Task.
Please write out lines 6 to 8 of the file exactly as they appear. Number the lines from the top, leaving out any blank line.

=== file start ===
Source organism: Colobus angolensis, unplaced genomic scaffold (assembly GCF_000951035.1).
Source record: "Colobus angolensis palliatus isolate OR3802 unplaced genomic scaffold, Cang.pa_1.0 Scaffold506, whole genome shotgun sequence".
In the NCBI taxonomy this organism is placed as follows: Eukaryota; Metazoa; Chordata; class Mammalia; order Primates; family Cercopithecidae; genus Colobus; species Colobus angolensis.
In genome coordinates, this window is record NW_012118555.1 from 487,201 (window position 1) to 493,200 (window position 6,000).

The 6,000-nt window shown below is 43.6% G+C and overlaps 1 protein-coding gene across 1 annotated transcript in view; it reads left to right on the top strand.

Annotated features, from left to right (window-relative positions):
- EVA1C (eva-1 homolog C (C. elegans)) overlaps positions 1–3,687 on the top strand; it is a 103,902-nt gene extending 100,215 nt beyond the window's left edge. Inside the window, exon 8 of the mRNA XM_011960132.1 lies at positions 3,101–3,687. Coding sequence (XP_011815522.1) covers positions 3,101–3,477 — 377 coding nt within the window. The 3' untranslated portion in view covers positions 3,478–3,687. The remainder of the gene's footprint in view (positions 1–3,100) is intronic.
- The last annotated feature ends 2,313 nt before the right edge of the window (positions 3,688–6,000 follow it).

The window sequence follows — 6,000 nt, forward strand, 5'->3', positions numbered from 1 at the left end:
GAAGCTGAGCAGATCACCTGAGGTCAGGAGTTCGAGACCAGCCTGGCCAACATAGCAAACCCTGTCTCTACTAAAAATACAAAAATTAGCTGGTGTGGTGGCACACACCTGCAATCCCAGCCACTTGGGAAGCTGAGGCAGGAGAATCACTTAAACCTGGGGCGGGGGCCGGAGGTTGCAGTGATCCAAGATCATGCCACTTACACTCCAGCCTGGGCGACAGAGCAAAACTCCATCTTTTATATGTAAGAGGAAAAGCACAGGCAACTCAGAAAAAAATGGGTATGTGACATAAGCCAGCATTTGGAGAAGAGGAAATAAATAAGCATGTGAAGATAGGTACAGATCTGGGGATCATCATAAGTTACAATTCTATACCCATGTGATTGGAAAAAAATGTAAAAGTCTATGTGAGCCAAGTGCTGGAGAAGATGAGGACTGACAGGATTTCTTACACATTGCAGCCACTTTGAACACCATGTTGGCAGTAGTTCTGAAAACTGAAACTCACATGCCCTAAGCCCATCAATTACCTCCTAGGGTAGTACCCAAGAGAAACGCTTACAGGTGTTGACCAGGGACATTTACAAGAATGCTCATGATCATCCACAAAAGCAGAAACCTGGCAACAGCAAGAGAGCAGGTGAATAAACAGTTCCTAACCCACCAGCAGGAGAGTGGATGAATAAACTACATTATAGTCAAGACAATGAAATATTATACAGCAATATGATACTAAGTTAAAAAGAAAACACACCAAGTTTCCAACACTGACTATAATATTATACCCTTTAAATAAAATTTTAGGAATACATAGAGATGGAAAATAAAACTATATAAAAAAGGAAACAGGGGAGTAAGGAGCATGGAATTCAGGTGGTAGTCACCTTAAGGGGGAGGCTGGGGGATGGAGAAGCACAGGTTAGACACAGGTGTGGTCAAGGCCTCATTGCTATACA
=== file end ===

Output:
Annotated features, from left to right (window-relative positions):
- EVA1C (eva-1 homolog C (C. elegans)) overlaps positions 1–3,687 on the top strand; it is a 103,902-nt gene extending 100,215 nt beyond the window's left edge. Inside the window, exon 8 of the mRNA XM_011960132.1 lies at positions 3,101–3,687. Coding sequence (XP_011815522.1) covers positions 3,101–3,477 — 377 coding nt within the window. The 3' untranslated portion in view covers positions 3,478–3,687. The remainder of the gene's footprint in view (positions 1–3,100) is intronic.
- The last annotated feature ends 2,313 nt before the right edge of the window (positions 3,688–6,000 follow it).